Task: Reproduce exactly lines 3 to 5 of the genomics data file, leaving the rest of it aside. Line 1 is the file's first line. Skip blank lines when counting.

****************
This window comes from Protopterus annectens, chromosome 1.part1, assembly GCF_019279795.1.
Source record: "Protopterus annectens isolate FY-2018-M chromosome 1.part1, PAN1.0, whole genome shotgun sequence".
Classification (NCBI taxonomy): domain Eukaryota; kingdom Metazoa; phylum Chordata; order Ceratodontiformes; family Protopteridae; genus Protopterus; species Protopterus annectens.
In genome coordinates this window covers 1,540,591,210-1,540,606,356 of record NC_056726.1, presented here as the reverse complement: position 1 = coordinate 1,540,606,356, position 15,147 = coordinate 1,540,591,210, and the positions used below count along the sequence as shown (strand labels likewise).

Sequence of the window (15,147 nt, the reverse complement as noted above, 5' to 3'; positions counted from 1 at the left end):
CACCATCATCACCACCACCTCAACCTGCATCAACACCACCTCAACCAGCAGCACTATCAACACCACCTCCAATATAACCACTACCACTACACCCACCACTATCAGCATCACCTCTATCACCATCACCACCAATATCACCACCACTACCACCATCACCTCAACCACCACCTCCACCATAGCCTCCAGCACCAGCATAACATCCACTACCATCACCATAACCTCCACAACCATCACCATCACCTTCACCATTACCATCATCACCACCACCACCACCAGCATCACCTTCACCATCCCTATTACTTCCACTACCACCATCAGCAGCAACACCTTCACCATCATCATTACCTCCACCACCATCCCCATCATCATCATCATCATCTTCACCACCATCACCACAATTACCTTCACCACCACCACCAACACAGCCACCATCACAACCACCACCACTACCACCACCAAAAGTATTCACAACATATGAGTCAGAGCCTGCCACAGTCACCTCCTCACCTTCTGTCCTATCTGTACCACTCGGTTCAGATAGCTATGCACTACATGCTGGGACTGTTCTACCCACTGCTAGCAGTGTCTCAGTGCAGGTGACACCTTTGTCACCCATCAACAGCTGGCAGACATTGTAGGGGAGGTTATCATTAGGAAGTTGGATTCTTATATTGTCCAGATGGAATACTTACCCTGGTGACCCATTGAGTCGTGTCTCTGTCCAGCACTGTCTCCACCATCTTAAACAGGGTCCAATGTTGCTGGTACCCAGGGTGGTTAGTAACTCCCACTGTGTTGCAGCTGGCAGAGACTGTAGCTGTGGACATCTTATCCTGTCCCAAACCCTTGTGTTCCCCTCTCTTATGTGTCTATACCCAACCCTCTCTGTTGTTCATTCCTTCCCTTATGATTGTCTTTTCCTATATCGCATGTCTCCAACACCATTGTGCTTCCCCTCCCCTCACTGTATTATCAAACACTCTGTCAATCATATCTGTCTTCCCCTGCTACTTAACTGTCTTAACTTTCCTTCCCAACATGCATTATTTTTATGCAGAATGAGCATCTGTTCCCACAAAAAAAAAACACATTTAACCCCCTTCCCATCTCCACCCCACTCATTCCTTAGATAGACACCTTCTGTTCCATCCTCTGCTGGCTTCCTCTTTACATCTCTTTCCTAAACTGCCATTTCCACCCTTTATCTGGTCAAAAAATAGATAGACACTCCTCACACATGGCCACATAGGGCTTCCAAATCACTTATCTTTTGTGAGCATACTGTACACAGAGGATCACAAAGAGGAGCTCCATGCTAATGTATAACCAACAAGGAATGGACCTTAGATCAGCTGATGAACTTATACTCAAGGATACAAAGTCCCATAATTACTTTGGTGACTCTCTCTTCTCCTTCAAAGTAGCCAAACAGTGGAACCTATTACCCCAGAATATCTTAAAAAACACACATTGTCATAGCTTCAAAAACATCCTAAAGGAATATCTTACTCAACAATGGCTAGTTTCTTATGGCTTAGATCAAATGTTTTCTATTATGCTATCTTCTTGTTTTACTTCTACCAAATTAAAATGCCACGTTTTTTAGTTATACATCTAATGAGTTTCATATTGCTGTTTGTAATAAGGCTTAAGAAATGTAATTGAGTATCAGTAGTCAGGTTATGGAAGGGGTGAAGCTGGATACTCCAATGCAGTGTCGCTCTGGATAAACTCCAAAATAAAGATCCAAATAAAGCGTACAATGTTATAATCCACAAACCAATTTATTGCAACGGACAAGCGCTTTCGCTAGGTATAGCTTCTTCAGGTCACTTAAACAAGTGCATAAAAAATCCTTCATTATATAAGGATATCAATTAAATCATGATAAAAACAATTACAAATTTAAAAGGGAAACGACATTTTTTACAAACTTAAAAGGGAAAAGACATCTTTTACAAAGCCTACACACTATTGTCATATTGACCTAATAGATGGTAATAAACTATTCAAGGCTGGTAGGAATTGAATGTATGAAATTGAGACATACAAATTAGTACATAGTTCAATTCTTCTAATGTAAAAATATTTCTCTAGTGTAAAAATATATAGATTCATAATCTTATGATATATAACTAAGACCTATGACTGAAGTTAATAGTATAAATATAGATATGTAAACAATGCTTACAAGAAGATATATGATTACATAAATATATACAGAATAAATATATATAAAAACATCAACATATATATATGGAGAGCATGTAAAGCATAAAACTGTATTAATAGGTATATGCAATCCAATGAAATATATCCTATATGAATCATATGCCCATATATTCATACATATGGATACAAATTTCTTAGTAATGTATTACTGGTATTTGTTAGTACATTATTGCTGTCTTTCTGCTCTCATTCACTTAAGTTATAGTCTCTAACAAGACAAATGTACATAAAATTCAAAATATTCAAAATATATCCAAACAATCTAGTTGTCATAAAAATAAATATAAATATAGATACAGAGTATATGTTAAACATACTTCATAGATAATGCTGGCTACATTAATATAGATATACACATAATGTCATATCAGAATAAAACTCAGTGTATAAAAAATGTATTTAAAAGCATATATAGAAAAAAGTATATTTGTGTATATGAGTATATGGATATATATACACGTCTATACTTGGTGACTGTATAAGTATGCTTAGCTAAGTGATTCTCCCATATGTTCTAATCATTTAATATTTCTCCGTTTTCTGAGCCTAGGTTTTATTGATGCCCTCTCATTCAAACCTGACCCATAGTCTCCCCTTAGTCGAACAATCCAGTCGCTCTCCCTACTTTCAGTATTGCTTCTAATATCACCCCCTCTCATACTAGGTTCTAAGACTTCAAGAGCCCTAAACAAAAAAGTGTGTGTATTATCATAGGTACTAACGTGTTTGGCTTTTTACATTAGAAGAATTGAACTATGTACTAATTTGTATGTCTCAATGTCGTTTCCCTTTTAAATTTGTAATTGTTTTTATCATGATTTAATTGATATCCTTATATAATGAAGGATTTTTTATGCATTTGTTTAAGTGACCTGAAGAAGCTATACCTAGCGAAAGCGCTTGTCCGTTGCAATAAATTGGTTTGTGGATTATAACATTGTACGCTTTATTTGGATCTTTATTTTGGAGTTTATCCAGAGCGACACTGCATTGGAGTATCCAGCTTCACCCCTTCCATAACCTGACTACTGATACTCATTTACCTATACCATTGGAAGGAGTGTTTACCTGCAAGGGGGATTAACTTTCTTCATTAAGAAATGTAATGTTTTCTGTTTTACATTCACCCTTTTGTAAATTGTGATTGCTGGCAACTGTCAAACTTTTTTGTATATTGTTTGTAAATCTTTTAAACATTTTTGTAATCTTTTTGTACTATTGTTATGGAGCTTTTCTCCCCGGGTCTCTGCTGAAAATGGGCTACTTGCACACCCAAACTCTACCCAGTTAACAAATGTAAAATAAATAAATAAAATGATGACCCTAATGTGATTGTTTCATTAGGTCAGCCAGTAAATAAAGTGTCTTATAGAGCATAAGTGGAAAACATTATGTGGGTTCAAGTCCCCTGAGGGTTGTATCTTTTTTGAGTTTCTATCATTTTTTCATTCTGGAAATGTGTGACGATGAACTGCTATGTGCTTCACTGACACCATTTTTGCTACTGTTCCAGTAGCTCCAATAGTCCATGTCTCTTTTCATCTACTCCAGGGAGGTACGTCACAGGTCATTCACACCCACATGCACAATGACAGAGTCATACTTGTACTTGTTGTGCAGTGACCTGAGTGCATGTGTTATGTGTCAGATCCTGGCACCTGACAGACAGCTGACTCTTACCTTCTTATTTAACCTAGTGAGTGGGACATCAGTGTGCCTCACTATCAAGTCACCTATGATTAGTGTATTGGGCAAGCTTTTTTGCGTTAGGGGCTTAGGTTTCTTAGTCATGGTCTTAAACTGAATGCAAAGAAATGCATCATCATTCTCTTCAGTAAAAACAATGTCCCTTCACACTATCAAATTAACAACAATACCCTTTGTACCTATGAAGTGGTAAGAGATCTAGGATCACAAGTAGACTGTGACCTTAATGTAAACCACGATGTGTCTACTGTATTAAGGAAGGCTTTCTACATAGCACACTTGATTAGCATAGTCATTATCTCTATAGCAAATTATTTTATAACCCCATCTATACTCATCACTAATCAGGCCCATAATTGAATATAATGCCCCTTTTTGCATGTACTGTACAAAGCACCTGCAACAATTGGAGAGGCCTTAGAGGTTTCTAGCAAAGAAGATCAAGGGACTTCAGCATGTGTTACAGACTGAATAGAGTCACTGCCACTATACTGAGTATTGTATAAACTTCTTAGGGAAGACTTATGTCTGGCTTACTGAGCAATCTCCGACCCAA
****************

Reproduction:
Classification (NCBI taxonomy): domain Eukaryota; kingdom Metazoa; phylum Chordata; order Ceratodontiformes; family Protopteridae; genus Protopterus; species Protopterus annectens.
In genome coordinates this window covers 1,540,591,210-1,540,606,356 of record NC_056726.1, presented here as the reverse complement: position 1 = coordinate 1,540,606,356, position 15,147 = coordinate 1,540,591,210, and the positions used below count along the sequence as shown (strand labels likewise).

Sequence of the window (15,147 nt, the reverse complement as noted above, 5' to 3'; positions counted from 1 at the left end):